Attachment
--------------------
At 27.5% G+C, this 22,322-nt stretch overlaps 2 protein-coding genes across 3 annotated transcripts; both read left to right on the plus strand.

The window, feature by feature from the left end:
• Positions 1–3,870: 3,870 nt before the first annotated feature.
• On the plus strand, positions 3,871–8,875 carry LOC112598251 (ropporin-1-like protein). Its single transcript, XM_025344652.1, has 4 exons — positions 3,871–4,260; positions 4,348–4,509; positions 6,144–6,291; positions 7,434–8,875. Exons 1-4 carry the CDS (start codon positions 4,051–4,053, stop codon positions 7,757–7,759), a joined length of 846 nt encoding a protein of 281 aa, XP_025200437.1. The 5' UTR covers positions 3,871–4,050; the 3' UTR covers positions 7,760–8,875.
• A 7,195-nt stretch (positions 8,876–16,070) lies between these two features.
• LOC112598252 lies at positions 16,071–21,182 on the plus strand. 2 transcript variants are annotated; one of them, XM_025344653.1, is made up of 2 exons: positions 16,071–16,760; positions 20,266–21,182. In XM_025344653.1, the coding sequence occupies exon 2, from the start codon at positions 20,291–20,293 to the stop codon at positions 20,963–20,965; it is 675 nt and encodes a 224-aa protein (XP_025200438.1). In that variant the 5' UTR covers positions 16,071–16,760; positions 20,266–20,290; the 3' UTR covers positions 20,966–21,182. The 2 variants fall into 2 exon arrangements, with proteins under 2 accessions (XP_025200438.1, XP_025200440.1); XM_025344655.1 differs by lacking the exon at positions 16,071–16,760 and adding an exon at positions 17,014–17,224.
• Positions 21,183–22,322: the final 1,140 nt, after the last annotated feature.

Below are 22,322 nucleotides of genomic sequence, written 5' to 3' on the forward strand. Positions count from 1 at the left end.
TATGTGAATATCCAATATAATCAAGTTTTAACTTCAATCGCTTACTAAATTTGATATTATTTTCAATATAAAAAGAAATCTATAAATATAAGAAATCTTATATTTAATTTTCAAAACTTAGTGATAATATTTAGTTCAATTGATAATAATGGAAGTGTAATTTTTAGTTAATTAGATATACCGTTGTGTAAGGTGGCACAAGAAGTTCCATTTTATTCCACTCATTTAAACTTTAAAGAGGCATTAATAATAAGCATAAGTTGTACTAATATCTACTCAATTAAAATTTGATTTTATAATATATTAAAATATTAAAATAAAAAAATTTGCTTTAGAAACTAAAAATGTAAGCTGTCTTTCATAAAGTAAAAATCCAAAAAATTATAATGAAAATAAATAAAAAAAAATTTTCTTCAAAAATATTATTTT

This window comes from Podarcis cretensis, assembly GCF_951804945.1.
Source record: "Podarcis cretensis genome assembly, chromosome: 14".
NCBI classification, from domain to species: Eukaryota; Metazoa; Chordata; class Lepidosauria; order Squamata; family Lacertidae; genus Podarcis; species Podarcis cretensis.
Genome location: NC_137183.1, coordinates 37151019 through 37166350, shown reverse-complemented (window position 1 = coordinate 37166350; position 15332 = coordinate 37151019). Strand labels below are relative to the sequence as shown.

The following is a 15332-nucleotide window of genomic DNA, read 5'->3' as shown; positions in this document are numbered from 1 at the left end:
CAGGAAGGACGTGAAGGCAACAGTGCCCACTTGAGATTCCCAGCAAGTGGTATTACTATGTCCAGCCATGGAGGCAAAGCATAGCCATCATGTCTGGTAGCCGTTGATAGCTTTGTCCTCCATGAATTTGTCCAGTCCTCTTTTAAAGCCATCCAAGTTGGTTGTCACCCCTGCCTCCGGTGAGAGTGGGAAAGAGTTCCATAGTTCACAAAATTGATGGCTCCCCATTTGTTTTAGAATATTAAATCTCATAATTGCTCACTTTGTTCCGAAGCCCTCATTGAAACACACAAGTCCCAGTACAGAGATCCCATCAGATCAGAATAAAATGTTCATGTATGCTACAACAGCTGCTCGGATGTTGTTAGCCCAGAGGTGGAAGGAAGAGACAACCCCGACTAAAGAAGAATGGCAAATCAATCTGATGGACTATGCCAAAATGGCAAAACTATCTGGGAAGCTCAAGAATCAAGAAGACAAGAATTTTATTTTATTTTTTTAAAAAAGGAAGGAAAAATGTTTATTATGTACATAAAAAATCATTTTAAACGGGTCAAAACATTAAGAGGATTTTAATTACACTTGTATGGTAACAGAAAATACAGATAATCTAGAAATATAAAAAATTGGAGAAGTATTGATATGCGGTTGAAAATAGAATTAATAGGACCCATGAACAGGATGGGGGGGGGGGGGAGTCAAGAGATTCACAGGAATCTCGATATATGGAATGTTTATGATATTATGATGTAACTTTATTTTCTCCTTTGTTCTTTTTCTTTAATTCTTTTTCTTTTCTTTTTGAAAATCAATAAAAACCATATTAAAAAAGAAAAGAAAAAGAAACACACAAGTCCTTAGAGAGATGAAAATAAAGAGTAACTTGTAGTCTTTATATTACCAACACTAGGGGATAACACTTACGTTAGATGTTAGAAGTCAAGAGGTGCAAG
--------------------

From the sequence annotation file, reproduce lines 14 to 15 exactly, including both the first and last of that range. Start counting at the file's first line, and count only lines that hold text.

The following is a 15332-nucleotide window of genomic DNA, read 5'->3' as shown; positions in this document are numbered from 1 at the left end:
CAGGAAGGACGTGAAGGCAACAGTGCCCACTTGAGATTCCCAGCAAGTGGTATTACTATGTCCAGCCATGGAGGCAAAGCATAGCCATCATGTCTGGTAGCCGTTGATAGCTTTGTCCTCCATGAATTTGTCCAGTCCTCTTTTAAAGCCATCCAAGTTGGTTGTCACCCCTGCCTCCGGTGAGAGTGGGAAAGAGTTCCATAGTTCACAAAATTGATGGCTCCCCATTTGTTTTAGAATATTAAATCTCATAATTGCTCACTTTGTTCCGAAGCCCTCATTGAAACACACAAGTCCCAGTACAGAGATCCCATCAGATCAGAATAAAATGTTCATGTATGCTACAACAGCTGCTCGGATGTTGTTAGCCCAGAGGTGGAAGGAAGAGACAACCCCGACTAAAGAAGAATGGCAAATCAATCTGATGGACTATGCCAAAATGGCAAAACTATCTGGGAAGCTCAAGAATCAAGAAGACAAGAATTTTATTTTATTTTTTTAAAAAAGGAAGGAAAAATGTTTATTATGTACATAAAAAATCATTTTAAACGGGTCAAAACATTAAGAGGATTTTAATTACACTTGTATGGTAACAGAAAATACAGATAATCTAGAAATATAAAAAATTGGAGAAGTATTGATATGCGGTTGAAAATAGAATTAATAGGACCCATGAACAGGATGGGGGGGGGGGGGAGTCAAGAGATTCACAGGAATCTCGATATATGGAATGTTTATGATATTATGATGTAACTTTATTTTCTCCTTTGTTCTTTTTCTTTAATTCTTTTTCTTTTCTTTTTGAAAATCAATAAAAACCATATTAAAAAAGAAAAGAAAAAGAAACACACAAGTCCTTAGAGAGATGAAAATAAAGAGTAACTTGTAGTCTTTATATTACCAACACTAGGGGATAACACTTACGTTAGATGTTAGAAGTCAAGAGGTGCAAG